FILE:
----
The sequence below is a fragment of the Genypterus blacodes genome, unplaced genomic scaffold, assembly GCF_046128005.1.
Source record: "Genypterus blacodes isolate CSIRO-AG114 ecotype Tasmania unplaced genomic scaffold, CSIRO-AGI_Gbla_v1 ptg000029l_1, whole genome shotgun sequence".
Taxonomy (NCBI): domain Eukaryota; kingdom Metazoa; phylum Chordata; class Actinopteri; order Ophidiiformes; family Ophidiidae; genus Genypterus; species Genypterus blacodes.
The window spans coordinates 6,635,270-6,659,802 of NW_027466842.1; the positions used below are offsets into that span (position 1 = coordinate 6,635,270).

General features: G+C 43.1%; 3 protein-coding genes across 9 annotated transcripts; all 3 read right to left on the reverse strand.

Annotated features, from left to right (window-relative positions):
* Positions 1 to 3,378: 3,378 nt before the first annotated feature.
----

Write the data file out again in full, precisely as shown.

The sequence below is a fragment of the Genypterus blacodes genome, unplaced genomic scaffold, assembly GCF_046128005.1.
Source record: "Genypterus blacodes isolate CSIRO-AG114 ecotype Tasmania unplaced genomic scaffold, CSIRO-AGI_Gbla_v1 ptg000029l_1, whole genome shotgun sequence".
Taxonomy (NCBI): domain Eukaryota; kingdom Metazoa; phylum Chordata; class Actinopteri; order Ophidiiformes; family Ophidiidae; genus Genypterus; species Genypterus blacodes.
The window spans coordinates 6,635,270-6,659,802 of NW_027466842.1; the positions used below are offsets into that span (position 1 = coordinate 6,635,270).

General features: G+C 43.1%; 3 protein-coding genes across 9 annotated transcripts; all 3 read right to left on the reverse strand.

Annotated features, from left to right (window-relative positions):
* Positions 1 to 3,378: 3,378 nt before the first annotated feature.